(aka "Mang jing" or "Blinder Shaft (Germany)")

 

directed by Li Yang
China 2003

 

Banned in China for its depiction of poverty and the inhumane conditions of coal miners (working in illegal cole mines), “Blind Shaft” is powerful tale about greed and murder, based upon the best seller and Laoshe Literature Prize winner of 2002, “Shen mu” (Sacred wood) by Liu Qingbang. That the novel was awarded and its writer considered one of China’s best writers, while the film was banned, shows, according to director Li Yang, that China is a country with many systems not in contact with each other.

Some argue, that the directors belonging to the sixth generation are depicting China as a country in ruins and only showing misery and poverty, in order to gain international attention. This may be true, but China is a country with so many contrasts and just because misery sells better than happy endings doesn’t mean that one should turn a blind eye to poverty or inhumanity.

Blind Shaft” is fiction, but everything that is told happens daily. According to Li Yang, the official number of deaths in illegal coalmines were about 3000 in 2002, but the real figure is closer to 7000. He further points out, that the conditions he is depicting in “Blind Shaft” almost is luxury next to some mines. There are no regulations for these mines and its capitalism at its worst; As the foreman points out to the characters in the film, “China has a shortage of everything, but people.”

“I wanted to portray how human nature degenerates under the attraction of money, and the good side of humanity in this transitional period—how good confronts evil”, Li Yang says about “Blind shaft” and continues, “This isn’t just a Chinese problem but is common wherever there is rapid economic development. These issues were shown in the American films of the 1940s. Man’s desire for money and other attractions is boundless and this is how he loses his humanity.”

It is not just ones humanity that greed eats up, capitalism also corrodes values, even ideologies. This is underlined in a scene, where the anthem "Love Live Socialism" has been altered, so that now the counter revolutionaries return with US dollars so that everyone can get sexual climax.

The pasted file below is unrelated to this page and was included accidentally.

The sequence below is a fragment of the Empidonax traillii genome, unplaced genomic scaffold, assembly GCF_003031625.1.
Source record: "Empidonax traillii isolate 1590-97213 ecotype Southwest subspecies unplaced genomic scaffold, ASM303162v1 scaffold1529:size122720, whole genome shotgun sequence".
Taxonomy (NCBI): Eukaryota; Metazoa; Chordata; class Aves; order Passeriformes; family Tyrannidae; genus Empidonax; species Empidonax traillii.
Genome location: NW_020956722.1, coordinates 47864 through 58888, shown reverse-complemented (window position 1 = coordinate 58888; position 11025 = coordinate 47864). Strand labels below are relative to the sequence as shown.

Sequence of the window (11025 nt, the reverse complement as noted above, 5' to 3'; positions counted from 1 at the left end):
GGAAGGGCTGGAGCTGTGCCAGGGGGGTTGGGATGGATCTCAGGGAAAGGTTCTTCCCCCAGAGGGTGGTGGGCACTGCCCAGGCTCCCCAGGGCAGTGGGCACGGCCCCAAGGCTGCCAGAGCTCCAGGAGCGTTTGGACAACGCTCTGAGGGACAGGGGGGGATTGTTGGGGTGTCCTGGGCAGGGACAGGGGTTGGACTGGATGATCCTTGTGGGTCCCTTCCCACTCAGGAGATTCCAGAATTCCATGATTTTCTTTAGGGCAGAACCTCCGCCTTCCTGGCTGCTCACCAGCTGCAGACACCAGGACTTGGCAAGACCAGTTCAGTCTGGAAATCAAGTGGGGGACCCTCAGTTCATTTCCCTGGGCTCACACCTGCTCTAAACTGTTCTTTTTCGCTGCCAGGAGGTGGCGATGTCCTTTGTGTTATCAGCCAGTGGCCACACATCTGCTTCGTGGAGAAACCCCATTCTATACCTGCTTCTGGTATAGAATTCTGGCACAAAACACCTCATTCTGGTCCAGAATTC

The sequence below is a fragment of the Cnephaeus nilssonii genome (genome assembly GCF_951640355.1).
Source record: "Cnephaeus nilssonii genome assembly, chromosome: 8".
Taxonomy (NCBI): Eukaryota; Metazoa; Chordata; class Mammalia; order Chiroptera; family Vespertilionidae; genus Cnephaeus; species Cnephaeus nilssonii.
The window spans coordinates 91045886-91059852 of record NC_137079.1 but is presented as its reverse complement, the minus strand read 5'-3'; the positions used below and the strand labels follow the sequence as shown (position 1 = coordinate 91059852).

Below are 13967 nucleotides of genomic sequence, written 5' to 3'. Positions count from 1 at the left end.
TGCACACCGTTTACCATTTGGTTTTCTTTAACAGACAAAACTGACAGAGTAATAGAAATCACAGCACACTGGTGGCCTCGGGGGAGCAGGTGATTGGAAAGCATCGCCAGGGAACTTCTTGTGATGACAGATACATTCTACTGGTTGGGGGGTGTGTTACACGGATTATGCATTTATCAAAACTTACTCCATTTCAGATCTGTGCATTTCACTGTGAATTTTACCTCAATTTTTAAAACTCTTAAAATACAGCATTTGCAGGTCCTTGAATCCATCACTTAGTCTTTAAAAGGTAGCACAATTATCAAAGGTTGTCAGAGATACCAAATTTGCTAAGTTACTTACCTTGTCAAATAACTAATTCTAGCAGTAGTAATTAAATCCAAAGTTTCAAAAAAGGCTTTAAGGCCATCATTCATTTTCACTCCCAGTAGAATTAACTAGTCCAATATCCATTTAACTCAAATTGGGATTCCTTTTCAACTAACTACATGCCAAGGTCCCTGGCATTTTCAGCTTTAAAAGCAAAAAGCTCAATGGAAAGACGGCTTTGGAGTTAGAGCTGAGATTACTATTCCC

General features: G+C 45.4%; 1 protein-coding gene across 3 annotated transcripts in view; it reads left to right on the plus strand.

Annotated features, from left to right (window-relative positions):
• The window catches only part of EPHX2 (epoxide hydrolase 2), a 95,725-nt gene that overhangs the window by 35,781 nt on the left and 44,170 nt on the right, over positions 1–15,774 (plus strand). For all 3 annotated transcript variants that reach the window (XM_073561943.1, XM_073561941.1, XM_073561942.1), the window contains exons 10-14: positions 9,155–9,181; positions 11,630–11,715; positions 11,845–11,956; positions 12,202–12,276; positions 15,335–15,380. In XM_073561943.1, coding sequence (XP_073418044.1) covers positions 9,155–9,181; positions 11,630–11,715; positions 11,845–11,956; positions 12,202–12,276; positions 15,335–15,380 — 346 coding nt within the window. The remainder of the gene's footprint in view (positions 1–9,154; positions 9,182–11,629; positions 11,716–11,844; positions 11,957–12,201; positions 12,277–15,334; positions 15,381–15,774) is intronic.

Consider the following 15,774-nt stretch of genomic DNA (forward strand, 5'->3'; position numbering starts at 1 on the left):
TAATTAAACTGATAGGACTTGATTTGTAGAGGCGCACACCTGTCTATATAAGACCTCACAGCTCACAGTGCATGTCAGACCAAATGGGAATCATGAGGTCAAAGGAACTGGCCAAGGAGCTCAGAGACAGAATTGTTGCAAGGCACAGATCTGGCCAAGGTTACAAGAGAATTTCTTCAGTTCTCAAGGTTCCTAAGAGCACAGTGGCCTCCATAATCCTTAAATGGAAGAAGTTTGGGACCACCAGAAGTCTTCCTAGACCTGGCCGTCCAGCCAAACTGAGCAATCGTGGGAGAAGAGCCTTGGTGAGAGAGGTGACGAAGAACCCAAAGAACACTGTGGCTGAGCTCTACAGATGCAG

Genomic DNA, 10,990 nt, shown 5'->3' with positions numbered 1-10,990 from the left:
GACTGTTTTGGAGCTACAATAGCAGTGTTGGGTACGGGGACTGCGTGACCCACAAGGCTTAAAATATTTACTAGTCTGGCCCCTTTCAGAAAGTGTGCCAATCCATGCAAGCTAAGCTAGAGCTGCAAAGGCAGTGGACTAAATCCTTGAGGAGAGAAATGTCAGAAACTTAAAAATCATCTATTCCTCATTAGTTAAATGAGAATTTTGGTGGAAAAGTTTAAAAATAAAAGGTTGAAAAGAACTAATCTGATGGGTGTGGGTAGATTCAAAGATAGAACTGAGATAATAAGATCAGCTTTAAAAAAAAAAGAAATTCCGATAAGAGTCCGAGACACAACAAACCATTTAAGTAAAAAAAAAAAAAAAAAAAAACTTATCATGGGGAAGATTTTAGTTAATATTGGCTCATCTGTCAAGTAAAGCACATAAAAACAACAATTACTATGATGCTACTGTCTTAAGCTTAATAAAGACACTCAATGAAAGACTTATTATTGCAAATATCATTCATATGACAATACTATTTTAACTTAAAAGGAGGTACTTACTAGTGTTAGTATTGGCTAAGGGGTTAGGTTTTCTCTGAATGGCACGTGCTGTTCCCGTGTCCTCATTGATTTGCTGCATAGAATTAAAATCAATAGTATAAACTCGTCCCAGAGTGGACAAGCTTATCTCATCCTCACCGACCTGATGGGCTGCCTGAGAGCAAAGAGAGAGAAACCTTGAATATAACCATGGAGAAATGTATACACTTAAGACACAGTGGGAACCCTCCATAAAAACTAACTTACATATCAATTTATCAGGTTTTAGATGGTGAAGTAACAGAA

In comparison to Jia Zhang-ke, another sixth generation director, Li Yang is completely different. Jia portraits the existential angst and alienation which comes from the transition of old and new values. Li’s protagonist is more of a humanist blinded by greed and desperation. Where Jia uses long takes and distinction, Li uses cinema varite techniques. Both directors have an undercurrent of wanting to do good. In “Blind shaft”, the characters constantly do good, even in a perverted sense, but ultimately their actions are empty next to their greed.

Winner of the Silver Bear in Berlin 2003 and both the Audience and Critics award at Deauville 2003, first time director Li Yang has with “Blind shaft” created an intense account of an underclass of humans worth nothing.

Henrik Sylow

Posters

Theatrical Release: February 12, 2003 (Berlin International Film Festival)

Reviews    More Reviews  DVD Reviews

DVD Review: Optimum Home Entertainment - Region 2 - PAL

Big thanks to Henrik Sylow for the Review!

DVD Box Cover

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Distribution

Optimum Home Entertainment

Region 2 - PAL

Runtime 1:28:45 (4% PAL speedup)
Video

1.78:1 Original Aspect Ratio

16X9 enhanced
Average Bitrate: 5.63 mb/s
PAL 720x576 25.00 f/s

Bitrate:

NOTE: The Vertical axis represents the bits transferred per second. The Horizontal is the time in minutes.

Audio 2.0 Dolby Digital Cantonese
Subtitles English, None
Features Release Information:
Studio: Optimum Home Entertainment

Aspect Ratio:
Widescreen anamorphic - 1.78:1

Edition Details:
• International theatrical trailer (1:35)
• Promo Edinburgh Film Festival (2:25)
• Promo BBC Four (1:00)

DVD Release Date: July 26, 2004
Keep Case

Chapters 16

Comments A little soft for an a 16X9 DVD. Un-stirring audio and lackluster extras. On the positive the subs are good.

- Gary W. Tooze

This DVD is the first of six films under the "Discovery Film Programme", which shows six films by new talents. This is an important film. Not only did Li win the silver bear in Berlin, but the film was also banned in China. With so much international attention, this is an important DVD release, but where is the interview or even text material informing the viewer about the films status and history? The only way to get this info is to spend a few hours online. That is a productionwise blunder if any. A shame for such a important DVD release.

 - Henrik Sylow

 



 

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   CANADA

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